Billionaire dealer accused of fraud over missing art

John Lichfield
Friday 08 July 2011 00:00
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The billionaire Franco-American art dealer, Guy Wildenstein, has been formally accused of fraud after 30 valuable paintings and sculptures that had been missing for decades were discovered in the strong room of his family's institute in Paris.

Mr Wildenstein, 65, a leading financial backer and friend of President Nicolas Sarkozy, blamed the presence of the works, including several allegedly looted by the Nazis, on "an oversight" by his late father. He has been placed under formal investigation by a French magistrate on a possible charge of "receiving fraudulently obtained goods".

The case is part of a cat's cradle of interconnected lawsuits, on both sides of the Atlantic, which threatens one of the wealthiest and most powerful art-dealing families in the world. Mr Wildenstein is the son of Daniel Wildenstein, who made his reputation and fortune, from cataloguing and selling the works of French impressionists, including Claude Monet and Édouard Manet.

The missing works were first discovered during a police raid in Paris at the end of last year. The investigators were looking for priceless artworks belonging to Daniel Wildenstein, which his second wife, Sylvia, believed to have been hidden away by her two stepsons after his death in 2001.

Instead, officers from the French agency which tracks stolen art – L'Office Central de lutte contre le trafic des Biens Culturels – found 30 works from other large French family collections which had been missing for decades.

They included Cottage en Normandie, by the impressionist artist Berthe Morisot, whose whereabouts had been in dispute since the 1990s. They also included sketches and sculptures by another impressionist, Edgar Degas, which were believed to have been looted by the Nazis from a mansion near Paris in 1941.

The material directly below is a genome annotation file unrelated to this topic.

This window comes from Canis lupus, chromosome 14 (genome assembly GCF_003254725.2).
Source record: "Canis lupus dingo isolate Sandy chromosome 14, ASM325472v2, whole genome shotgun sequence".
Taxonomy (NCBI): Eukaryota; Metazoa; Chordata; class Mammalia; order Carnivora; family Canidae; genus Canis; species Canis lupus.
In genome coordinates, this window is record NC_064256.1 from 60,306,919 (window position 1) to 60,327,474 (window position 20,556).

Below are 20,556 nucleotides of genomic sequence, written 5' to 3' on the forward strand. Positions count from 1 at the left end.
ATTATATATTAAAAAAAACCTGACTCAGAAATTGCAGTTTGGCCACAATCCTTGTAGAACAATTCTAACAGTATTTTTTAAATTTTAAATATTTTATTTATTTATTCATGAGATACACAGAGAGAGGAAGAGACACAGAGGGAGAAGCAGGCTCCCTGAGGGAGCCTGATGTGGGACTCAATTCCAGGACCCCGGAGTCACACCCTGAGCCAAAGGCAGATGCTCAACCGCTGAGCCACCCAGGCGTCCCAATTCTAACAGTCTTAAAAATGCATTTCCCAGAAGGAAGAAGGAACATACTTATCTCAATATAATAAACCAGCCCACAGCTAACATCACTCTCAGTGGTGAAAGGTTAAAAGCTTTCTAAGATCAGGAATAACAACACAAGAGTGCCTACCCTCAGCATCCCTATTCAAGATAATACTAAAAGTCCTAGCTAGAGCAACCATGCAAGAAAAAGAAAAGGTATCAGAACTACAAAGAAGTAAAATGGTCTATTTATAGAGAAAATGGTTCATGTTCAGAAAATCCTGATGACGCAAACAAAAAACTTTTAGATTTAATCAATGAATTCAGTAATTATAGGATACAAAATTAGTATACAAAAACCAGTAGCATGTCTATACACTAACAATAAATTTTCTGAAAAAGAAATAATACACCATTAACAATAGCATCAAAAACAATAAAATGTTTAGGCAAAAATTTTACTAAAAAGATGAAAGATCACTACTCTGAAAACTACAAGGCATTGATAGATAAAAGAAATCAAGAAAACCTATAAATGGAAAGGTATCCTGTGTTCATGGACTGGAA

The Morisot painting, valued at €800,000 (£718,000), belonged to Anne-Marie Rouart, a descendant of Édouard Manet. She was a friend of Daniel Wildenstein who often stored artworks on her behalf. When she died in 1993, her family complained that some works were missing.

After the Morisot painting turned up with other missing works in the underground strong-room at the Institut Wildenstein in Paris in January, Guy Wildenstein wrote in the magazine Le Point in February that their presence must have been the result of an "oversight or error" by his father.

Wildenstein and Company, founded in Paris in 1875, is one of the world's most powerful art dealerships with offices in New York, London and Tokyo as well as the non-profit making Institut Wildenstein in the French capital.

Guy Wildenstein is a leading fund-raiser for President Sarkozy's centre-right party, the Union pour un Mouvement Populaire (UMP). The Wildenstein family has been beset by a series of scandals and law-suits in recent years.

The first wife of Guy Wildenstein's brother, Alec – Jocelyn Wildenstein – came to be known as the "Bride of Wildenstein" after spending an estimated £4m on hundreds of cosmetic operations which left her badly disfigured.

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